Market Rate Apartments, Infill Planned for 913-921 Locust in Downtown St. Louis

Market Rate Apartments, Infill Planned for 913-921 Locust in Downtown St. Louis

Locust Street_STL

The nearly block long row of intact historic buildings along Locust Street at 10th in downtown St. Louis has a new owner and a new plan. TWG Development of Indianapolis closed on the long vacant buildings last month.

Reached for comment by nextSTL, J.B. Curry of TWG confirmed redevelopment plans. In the works are market rate apartments for the three mid-block buildings, including the three-story 913 Locust, 12-story 917 Locust, and four-story 919-921 Locust.

Initial plans call for the replacement of the corner building at 923 Locust with a new retail building. The existing building is well known for its late 1940s Tudor style makeover. nextSTL has chronicled the building’s interesting history as an art gallery in this profile: When the Art World Came to St. Louis.

Planning is at an early stage, but if all the benchmarks are met, work could begin in Spring 2017. TWG recently completed an historic renovation project with some similarities in Indianapolis. The 14-story Penn Street Tower opened after a 20-year vacancy as 98 apartments last year. The 185,000 sf, 1913 building was renovated at a reported cost of $14M.

Penn Street Tower - Indy

Several years ago, the Roberts brothers planned to demolish the two Locust Street buildings nearest 10th Street (919-921, and 923 Locust) and construct a two-story lobby and entrance for a Hotel Indigo. The plan represented a reasonably urban corner, though introducing a guest drop-off driveway as well. Needless to say, that plan disappeared along with the Roberts empire.

10th and Locust_Indigo

In 2012 UrbanStreet purchased the Locust Street properties as part of a package of Roberts Brothers developments, which also included the Roberts Tower, Mayfair Hotel, Orpheum Theatre, and the Lofts at OPOP (Board of Education building). The Tower, once slated for 55 luxury condos, was built out as 132 apartments. Sauce on the Side now occupies the plaza level retail space.

The Mayfair became a Magnolia Hotel and underwent a complete renovation, reopening in 2014. The Lofts at OPOP remain rental apartments, with an $800,000 renovation of the retail space completed last year. The Orpheum remains vacant, and plans never emerged for the other buildings on Locust.

Locust Street_downtown STL{at 12 stories and 5,288 sf per floor, 917 Locust is the largest as well as most ornamented building of the row}

In 2011 architectural historian Michael Allen wrote about a second chance for the row of four buildings. Here’s part of what he wrote on the history of the Locust Street buildings:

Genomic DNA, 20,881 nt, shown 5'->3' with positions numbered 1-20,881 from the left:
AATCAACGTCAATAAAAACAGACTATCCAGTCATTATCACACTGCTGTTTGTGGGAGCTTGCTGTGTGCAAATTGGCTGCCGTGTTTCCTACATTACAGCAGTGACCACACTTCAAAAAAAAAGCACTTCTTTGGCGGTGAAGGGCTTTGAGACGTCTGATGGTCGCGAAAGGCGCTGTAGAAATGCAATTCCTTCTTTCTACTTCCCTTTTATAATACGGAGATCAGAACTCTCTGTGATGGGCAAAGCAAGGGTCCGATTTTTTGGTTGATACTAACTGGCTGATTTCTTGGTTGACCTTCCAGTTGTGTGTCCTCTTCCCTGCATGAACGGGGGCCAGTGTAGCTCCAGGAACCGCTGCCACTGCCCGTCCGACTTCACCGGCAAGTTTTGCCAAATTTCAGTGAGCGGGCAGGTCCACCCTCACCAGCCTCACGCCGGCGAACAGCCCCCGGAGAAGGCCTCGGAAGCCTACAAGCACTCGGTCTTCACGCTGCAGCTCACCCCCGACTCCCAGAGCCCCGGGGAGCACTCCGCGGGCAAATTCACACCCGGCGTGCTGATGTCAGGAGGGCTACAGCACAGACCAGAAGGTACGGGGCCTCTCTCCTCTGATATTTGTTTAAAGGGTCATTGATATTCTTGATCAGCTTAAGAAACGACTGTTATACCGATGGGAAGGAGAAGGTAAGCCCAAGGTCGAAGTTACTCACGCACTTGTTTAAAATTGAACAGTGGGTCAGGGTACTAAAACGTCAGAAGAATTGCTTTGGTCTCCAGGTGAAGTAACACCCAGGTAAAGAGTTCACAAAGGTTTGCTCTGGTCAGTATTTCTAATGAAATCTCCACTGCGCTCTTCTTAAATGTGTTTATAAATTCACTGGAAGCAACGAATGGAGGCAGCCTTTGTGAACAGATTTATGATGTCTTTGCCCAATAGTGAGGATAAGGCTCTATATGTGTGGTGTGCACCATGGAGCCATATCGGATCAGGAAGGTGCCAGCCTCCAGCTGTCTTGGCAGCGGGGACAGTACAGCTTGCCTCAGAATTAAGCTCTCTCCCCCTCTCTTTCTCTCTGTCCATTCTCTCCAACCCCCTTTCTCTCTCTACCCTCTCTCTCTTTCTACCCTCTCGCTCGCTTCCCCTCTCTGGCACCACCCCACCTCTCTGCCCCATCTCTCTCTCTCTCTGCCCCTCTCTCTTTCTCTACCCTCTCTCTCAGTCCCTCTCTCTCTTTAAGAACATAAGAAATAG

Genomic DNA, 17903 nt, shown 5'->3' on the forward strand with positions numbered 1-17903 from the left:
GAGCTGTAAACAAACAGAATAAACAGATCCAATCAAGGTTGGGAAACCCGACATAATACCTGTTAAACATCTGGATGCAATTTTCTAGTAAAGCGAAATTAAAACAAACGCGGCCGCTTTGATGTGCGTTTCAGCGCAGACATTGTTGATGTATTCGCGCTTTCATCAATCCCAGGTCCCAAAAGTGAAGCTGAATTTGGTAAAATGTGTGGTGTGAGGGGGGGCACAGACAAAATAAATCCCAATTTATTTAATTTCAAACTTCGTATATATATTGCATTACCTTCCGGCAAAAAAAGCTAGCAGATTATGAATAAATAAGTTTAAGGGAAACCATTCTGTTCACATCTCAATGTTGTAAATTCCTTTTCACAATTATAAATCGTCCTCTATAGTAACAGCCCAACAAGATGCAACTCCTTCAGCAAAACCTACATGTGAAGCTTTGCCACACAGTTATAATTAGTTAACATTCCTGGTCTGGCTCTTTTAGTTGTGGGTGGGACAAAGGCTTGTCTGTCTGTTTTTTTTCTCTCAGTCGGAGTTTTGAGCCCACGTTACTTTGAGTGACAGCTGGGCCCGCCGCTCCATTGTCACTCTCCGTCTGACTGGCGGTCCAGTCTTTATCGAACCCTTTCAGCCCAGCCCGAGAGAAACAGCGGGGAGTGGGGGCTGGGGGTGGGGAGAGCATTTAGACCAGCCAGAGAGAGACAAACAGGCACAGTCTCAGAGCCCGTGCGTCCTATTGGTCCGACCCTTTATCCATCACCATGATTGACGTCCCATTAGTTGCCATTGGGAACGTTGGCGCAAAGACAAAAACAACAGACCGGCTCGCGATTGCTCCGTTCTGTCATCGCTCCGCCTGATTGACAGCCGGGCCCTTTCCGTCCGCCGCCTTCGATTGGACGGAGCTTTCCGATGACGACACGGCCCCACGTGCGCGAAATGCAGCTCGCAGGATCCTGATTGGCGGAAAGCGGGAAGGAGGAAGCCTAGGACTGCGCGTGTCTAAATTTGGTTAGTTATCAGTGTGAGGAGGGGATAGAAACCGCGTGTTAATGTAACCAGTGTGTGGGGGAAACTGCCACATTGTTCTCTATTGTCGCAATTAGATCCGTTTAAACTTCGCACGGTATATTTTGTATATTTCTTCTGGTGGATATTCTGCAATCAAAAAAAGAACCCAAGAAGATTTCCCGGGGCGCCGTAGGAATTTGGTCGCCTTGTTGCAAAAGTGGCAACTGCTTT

In October 2008, the Preservation Board unanimously voted to grant preliminary approval to the Roberts Companies’ plan to demolish the two small historic buildings at 921 and 923 Locust Street.

The Hotel Indigo plan had lots of support, but Landmarks Association of St. Louis and architect and advocate Paul Hohmann presciently opposed the demolition plans. Now, nearly three years later, the buildings sport for-sale signs, Hotel Indigo has pulled out of St. Louis and possibilities have emerged. Sometimes, the sky does not fall when a demolition is approved. Sometimes, the sky does not have bank financing and shovel-ready plans.

The center building (921 Locust) is a handsome three-story brick building with generous fenestration typical of early 20th century Commercial style design. This building dates to 1916, when Martin Monti took out a permit for the building with Nat Abrahams, a prolific minor designer, as architect. The building housed sundry tenants over the years including the Leppert Roos Fur Company and Leacock Sporting Goods Company. This is a bit player in a scene starring lavish terra cotta and penthouse corner offices, but a fine building ready for reuse. Even the absence of windows — oddly removed a few years ago — has not led to any damage.

The little timbered folly at 923 Locust Street on the corner gets the most attention of any small downtown building. The Tudor-inspired cladding corresponds to a 1947 building permit taken out by Fischer Optical Company. The scale of the building suggests an old age, but the record is not suggestive. The Badaracco family, later to spawn the last citywide Republican officeholder in aldermanic president Joseph Badaracco, took out a permit to building this building on August 14, 1897.

The twelve-story building at 917 Locust Street is now completely vacant, but from 1989 until 2008 was the St. Louis Design Center. The Design Center attempted to lure design-related tenants into one building with shared spaces. (Two asides: Paul J. McKee, Jr. was one of its developers, and Landmarks Association had its office there for many years.) This slender but richly-detailed building was built as a warehouse for Scruggs, Vandervoort and Barney department store in 1913. In the building’s design, architect Harry F. Roach mirrored the bay divisions, fenestration and even specific ornamental details from his massive Syndicate Trust Building across the street (1907). Scruggs, Vandervoort & Barney was located in the Syndicate Trust and Century buildings, so the clear reference made sense — as did the sealed-but-still-extant underground tunnel connecting the department store to the reinforced concrete warehouse annex. Scruggs used the building as late as 1950, and remained in business across the street until closing in 1967.



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